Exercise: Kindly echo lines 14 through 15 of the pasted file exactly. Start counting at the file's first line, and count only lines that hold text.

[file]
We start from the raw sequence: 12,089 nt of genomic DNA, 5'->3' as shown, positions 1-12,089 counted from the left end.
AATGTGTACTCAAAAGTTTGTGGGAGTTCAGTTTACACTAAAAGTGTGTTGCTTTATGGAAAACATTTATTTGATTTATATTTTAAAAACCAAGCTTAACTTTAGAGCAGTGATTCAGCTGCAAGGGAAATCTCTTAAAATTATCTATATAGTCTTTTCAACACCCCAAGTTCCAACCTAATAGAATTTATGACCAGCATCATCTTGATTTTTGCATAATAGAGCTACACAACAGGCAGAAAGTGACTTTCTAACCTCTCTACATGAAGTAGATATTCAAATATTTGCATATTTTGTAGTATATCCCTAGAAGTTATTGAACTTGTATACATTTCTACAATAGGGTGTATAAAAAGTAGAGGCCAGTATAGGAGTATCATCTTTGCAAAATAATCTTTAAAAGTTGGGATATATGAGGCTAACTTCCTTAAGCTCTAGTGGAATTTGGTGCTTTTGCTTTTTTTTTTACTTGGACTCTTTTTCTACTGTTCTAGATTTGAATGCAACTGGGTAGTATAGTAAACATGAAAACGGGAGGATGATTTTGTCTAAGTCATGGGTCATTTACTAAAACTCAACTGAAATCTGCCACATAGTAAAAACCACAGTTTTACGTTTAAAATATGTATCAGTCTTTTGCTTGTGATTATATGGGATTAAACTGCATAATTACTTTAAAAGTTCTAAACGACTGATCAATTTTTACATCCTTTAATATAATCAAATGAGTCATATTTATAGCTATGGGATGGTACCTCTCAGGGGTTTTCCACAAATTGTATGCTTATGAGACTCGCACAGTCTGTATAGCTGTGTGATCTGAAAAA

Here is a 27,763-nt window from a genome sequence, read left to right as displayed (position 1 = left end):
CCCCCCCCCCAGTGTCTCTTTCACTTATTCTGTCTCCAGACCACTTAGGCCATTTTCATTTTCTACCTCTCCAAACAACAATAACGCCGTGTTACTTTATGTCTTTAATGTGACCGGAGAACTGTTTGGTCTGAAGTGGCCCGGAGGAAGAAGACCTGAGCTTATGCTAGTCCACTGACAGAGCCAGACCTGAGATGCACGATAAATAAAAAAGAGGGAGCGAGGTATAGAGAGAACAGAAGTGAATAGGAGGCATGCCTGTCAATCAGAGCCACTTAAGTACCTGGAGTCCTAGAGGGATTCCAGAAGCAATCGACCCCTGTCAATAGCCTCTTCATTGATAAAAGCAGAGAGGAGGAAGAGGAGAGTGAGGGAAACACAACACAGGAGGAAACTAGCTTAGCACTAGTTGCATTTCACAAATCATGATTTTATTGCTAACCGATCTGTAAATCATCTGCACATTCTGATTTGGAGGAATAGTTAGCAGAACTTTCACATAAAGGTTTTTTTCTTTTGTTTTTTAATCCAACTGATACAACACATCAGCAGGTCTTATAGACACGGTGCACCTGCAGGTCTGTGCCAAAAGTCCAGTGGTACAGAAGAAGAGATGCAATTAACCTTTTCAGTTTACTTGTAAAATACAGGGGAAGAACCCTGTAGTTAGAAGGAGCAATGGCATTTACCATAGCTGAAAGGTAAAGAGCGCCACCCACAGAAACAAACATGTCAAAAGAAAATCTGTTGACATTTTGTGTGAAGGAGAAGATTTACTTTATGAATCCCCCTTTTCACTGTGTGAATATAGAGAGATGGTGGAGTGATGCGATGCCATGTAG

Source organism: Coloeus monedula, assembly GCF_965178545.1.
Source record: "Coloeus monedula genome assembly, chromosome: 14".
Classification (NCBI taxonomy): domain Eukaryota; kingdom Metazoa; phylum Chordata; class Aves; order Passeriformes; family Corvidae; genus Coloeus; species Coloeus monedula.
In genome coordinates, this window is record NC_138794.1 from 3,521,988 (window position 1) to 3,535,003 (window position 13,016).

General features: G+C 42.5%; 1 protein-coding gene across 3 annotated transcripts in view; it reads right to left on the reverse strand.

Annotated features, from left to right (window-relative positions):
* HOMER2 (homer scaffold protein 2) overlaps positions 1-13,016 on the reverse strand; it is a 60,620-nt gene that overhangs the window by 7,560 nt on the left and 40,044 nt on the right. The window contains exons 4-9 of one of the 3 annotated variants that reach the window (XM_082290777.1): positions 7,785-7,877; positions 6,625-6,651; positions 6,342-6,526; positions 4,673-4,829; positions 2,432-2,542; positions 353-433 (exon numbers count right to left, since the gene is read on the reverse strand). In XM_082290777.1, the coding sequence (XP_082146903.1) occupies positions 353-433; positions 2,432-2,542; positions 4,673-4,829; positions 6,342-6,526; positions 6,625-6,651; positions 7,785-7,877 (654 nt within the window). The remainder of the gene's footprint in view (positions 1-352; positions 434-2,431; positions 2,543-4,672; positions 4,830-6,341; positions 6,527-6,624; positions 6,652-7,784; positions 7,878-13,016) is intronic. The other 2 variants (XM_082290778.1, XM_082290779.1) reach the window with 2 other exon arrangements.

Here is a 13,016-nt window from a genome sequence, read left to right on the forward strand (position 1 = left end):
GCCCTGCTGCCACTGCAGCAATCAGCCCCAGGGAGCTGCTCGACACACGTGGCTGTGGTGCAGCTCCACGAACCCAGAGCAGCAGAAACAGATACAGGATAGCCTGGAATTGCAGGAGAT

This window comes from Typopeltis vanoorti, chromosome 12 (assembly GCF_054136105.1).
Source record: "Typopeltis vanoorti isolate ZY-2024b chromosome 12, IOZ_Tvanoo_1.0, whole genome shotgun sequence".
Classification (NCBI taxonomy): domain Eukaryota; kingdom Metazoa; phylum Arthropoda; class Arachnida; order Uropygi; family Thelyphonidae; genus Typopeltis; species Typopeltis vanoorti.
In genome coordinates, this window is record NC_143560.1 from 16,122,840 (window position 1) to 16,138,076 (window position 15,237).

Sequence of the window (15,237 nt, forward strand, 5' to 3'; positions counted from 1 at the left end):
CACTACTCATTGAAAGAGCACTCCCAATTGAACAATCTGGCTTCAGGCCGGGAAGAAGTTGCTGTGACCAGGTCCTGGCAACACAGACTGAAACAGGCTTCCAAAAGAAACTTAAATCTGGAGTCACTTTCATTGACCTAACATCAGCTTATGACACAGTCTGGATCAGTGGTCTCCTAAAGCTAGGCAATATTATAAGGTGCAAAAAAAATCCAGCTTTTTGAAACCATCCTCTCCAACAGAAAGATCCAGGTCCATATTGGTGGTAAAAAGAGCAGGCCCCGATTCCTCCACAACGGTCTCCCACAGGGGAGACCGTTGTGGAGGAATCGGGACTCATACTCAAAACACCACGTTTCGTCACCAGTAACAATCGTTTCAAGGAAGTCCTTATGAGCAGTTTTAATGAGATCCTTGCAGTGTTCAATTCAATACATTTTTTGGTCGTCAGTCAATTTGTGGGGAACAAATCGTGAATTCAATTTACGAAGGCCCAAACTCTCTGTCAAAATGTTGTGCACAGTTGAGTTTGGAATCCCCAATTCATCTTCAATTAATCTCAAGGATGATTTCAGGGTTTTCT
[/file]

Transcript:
This window comes from Typopeltis vanoorti, chromosome 12 (assembly GCF_054136105.1).
Source record: "Typopeltis vanoorti isolate ZY-2024b chromosome 12, IOZ_Tvanoo_1.0, whole genome shotgun sequence".